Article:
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How did you begin working with Four Tet?
My manager put us together and we then recorded ‘Wenu Wenu’ in Brooklyn last March. I am thankful to Kieran for his work on my album and understanding my music. He is the best producer I have ever worked with… He understood my music perfectly and on his own – much before we ever met.
Do you like his music?
I do not know it.
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Omar Souleyman, 'Wenu Wenu', from the album 'Wenu Wenu'
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You can’t blame Omar. Living somewhere between Syria, Turkey and the next tour date, he must not get many opportunities to swot up on the latest Text Records cuts. However, it’s clear on ‘Wenu Wenu’ that when Omar’s manager, Mina Tosti, brought the two together at a studio in Brooklyn, there was a unity of creative electronic minds.
Souleyman’s dabke shares a tempo with house and techno, so in theory Hebden’s trademark methods could be applied perfectly. But, his task wasn’t to make Omar into the Jazeera Bashmore; it was to respectfully capture a chaotic, rough and spirited live performance, but at a better quality than ever before. This couldn’t sound like a novelty Arabic banger to drop in a Fabric mix. It had to sound like those raucous weddings in Ras al-Ayn. This is literal party music.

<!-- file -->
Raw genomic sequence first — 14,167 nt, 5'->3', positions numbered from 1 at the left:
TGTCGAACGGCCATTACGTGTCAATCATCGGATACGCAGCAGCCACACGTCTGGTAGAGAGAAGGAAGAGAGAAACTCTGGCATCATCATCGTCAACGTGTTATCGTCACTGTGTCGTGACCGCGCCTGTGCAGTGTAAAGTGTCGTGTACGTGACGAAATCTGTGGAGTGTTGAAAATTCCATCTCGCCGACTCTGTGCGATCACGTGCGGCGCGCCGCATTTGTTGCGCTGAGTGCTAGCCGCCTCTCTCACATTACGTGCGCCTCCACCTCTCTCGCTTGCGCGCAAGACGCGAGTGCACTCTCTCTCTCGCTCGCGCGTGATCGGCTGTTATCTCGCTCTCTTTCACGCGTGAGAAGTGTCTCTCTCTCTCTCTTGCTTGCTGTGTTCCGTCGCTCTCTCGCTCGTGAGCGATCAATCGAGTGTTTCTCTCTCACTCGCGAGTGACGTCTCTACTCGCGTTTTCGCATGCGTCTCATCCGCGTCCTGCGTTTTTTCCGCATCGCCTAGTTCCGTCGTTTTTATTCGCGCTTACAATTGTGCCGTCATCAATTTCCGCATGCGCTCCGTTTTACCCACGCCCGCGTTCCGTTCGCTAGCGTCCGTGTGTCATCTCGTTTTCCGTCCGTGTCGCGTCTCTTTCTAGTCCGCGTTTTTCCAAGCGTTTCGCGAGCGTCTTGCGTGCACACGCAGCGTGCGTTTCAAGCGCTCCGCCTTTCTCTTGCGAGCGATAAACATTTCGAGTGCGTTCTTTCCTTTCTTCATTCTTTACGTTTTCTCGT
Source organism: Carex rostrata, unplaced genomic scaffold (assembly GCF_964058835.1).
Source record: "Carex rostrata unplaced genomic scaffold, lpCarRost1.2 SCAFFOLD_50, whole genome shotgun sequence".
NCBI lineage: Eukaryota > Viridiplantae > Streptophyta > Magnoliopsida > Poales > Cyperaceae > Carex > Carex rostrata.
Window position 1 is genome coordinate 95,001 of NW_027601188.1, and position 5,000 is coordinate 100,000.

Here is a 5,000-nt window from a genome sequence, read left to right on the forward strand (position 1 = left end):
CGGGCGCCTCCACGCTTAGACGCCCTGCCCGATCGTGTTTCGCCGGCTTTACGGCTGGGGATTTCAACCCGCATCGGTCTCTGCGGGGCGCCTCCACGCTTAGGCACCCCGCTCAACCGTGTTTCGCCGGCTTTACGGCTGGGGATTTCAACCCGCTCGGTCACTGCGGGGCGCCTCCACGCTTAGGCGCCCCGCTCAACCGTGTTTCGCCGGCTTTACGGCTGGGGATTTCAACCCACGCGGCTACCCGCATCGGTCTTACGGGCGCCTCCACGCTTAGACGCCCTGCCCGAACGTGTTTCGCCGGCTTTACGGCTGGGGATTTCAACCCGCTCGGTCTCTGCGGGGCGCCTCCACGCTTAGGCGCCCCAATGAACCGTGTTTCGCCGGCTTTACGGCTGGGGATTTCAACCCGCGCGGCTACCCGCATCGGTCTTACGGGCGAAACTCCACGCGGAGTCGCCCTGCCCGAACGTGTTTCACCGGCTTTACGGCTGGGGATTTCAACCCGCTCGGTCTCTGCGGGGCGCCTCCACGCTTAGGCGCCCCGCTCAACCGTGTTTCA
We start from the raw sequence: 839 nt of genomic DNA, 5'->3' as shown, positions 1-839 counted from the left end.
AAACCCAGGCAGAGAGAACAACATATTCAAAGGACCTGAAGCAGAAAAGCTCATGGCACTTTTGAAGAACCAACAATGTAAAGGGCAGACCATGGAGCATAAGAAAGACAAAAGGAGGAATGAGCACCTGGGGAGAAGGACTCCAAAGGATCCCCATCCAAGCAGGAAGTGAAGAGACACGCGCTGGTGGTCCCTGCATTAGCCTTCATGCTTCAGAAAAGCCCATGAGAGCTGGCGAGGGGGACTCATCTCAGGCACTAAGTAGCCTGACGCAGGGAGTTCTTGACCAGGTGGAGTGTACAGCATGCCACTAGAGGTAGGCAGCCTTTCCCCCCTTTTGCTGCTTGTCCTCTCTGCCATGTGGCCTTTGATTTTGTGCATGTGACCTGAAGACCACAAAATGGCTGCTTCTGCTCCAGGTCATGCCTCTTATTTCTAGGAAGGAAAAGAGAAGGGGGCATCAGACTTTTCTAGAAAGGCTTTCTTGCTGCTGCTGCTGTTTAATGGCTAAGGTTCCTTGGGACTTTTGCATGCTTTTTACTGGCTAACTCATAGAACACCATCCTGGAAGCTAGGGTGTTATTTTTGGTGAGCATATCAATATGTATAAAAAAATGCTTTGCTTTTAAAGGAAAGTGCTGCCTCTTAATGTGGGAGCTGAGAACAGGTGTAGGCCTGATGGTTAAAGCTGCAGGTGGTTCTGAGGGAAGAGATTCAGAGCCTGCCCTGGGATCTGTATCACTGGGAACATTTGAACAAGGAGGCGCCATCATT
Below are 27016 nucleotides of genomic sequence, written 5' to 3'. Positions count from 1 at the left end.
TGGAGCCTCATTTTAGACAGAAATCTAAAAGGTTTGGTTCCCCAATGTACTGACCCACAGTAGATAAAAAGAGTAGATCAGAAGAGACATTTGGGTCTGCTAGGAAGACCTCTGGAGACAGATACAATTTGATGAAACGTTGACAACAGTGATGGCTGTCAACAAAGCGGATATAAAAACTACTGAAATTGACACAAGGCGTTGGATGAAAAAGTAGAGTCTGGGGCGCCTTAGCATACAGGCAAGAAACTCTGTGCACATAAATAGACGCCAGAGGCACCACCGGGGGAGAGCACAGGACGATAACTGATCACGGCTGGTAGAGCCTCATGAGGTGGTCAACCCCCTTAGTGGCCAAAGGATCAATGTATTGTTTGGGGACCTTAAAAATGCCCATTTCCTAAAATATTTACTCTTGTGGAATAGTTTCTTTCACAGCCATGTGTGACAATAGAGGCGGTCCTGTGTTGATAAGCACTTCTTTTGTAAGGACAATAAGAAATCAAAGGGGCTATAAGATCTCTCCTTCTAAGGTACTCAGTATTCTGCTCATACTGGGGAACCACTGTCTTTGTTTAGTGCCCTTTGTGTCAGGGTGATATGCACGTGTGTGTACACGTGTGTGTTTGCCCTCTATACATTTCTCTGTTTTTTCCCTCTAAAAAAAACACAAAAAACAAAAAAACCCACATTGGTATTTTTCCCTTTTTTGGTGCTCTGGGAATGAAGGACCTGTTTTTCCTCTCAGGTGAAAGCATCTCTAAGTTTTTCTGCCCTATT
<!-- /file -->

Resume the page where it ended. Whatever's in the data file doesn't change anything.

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Most of your previous releases were recorded live at weddings. How was this different?
All my music is for dancing and it has always been. My new album has a superior sound quality for me, and of course people might be more easily inspired to dance. It’s something I have never had before in my career. Of course, it is very different. All the albums, cassettes or whatever you might have heard before had been recorded live at weddings and other celebrations often by families who are making the party and then distributed.
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The result is special. Souleyman purposefully sings sweet and traditional prose about love and loss in over three languages, over percussion that never gives. Songs like ‘Ya Yumma’ explore arranged marriages from a female perspective, whereas ‘Warni Warni’ is an upbeat, quixotic love song. His vocals alternate with the lightning fingers of Sa’id, as he doles out routine bursts of octave-leaping keyboard solos.
The pair’s accelerated tailoring of classic styles like dabke, Iraqi choubi, Arabic mawal, Kurdish themes of love and poetic Muwashshah, have dragged these traditional styles into an electronic production age, and Four Tet adds a modern polish to this Middle Eastern marital rave up.